Debra J. Saunders

 Hey, I thought George W. Bush won debate No. 1, not on style but with his arguments. That's in part because I have grown used to "nucular" and the many "ums" that speckle his sentences. I have made myself accept that Bush is not Cicero, so I grin and bear Bushisms, such as "Science is important, but so's ethics." Most important, what Bush said in the first go-round worked for me, while Sen. John Kerry's remarks didn't sit well next to his record.
 
My verdict on debate No. 2? Again, Kerry had the better vocabulary, more fluency on the issues and a better speaking style. Still, Kerry failed to change my mind about either him or Bush. Kerry was smoother but not convincing.

 Kerry was best on health care. I don't see how he would pay for it -- he says by dumping the Bush tax cut for top income earners, but he uses that pot to pay for every rainbow. However, I do like Kerry's plan to have the government pay for catastrophic health-care costs. It would help employers, reduce the disincentive to hire more workers and reduce the burden on families struggling to absorb rising health-care costs, too.

 Kerry was clever on the Kyoto global-warming treaty. Bush invoked Kyoto, noting that "it would have cost America a lot of jobs. It's one of these deals where in order to be popular in the halls of Europe, you sign a treaty."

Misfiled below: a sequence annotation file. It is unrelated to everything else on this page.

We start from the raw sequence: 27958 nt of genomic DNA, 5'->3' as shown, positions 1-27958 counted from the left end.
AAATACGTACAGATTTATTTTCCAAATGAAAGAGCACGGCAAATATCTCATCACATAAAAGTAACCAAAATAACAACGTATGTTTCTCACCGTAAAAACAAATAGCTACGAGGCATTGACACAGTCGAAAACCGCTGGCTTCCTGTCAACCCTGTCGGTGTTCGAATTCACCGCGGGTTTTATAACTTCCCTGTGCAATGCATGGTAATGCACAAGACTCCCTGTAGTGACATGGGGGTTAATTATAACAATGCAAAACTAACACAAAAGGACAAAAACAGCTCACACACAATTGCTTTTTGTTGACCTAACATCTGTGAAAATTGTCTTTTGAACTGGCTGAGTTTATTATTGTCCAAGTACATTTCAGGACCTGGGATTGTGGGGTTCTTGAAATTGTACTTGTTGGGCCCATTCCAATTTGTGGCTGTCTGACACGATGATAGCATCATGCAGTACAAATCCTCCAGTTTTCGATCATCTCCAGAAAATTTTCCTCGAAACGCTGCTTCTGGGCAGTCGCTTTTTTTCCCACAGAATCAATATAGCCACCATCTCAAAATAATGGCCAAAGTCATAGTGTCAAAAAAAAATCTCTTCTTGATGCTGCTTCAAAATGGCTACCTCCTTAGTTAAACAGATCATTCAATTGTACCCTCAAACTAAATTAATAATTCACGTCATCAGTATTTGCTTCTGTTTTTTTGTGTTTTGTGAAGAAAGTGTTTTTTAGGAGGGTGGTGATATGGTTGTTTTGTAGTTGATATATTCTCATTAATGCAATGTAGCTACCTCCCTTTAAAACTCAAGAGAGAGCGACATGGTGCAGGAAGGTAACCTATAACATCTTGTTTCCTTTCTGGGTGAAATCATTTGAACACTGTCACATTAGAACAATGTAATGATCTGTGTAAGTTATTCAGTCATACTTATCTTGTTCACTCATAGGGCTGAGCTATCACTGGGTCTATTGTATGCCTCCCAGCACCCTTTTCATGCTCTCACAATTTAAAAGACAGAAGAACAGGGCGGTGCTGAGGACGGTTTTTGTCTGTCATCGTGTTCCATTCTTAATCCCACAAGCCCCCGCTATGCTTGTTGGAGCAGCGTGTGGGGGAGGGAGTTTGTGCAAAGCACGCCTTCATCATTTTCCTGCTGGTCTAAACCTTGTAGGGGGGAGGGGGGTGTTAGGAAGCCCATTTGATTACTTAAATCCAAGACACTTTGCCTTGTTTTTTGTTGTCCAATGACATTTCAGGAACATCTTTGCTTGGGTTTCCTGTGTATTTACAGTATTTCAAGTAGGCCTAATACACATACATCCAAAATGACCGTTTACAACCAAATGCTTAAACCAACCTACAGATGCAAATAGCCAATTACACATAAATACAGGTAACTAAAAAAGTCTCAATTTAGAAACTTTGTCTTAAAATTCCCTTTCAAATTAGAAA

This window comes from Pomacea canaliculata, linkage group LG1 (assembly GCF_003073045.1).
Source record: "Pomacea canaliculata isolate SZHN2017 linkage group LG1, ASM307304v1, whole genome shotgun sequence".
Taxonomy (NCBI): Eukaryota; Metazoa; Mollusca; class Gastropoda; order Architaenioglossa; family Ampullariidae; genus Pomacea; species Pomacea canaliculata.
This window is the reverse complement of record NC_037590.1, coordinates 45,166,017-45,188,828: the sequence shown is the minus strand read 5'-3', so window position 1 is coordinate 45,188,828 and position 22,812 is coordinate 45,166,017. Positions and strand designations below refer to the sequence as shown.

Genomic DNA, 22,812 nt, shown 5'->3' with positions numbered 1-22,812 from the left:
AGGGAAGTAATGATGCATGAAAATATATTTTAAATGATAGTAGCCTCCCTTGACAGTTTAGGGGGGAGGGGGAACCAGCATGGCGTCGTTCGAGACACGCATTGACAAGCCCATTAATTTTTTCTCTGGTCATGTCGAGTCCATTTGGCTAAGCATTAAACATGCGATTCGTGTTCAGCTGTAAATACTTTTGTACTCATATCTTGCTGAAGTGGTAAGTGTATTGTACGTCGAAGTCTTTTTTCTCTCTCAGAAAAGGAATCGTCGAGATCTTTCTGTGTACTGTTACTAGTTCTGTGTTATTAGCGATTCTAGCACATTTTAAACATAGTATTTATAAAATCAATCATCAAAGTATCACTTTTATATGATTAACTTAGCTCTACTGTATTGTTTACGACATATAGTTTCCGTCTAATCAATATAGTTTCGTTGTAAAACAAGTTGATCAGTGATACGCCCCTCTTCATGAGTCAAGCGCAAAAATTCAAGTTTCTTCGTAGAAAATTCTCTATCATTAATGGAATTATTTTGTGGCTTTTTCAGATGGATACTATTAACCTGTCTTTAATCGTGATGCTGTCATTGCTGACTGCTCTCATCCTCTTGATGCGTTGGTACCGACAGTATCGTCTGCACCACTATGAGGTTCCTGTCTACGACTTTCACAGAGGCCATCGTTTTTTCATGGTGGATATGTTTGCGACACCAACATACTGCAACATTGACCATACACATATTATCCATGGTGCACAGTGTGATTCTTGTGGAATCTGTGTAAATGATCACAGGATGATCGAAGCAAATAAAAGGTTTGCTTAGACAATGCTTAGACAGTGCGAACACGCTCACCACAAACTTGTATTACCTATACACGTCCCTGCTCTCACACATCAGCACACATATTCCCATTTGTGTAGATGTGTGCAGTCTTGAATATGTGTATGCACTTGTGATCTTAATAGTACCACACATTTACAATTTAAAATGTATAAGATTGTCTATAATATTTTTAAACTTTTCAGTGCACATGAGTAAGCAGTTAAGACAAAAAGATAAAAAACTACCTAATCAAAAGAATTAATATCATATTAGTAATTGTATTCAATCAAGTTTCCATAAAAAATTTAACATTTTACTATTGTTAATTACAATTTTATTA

Kerry was on his game. He noted Kyoto was "flawed." Then, he hit Bush for just saying goodbye to a flawed treaty rather than trying to negotiate fixes.

 Kerry always hits Bush not for what he does but how he does it. That gets old. In debate No. 2, Kerry largely dumped "wrong war," "wrong way" and "wrong time" phrases, so I have to figure someone in Camp Kerry figures those lines sound hackneyed. Like a parody, Kerry illustrates how shamelessly he will bash Bush for doing what Kerry says he would do -- only better.

 The pundits predicted Bush would not do as well talking on domestic issues. Certainly, Dubya fumbled his answer on stem cells. (As in: "Science is important, but so's ethics.")

 On the other hand, Bush gave great answers about the deficit, federal spending and the economy. Asked about his unconscionable failure not to veto a single spending bill, Bush noted, "We're at war, and I'm going to spend what it takes to win the war."

 And later: "I am not going to shortchange our troops in harm's way, and I am not going to run up taxes that will cost this economy jobs." I still think Bush should have vetoed a spending bill, but he has a point.


Debra J. Saunders


 
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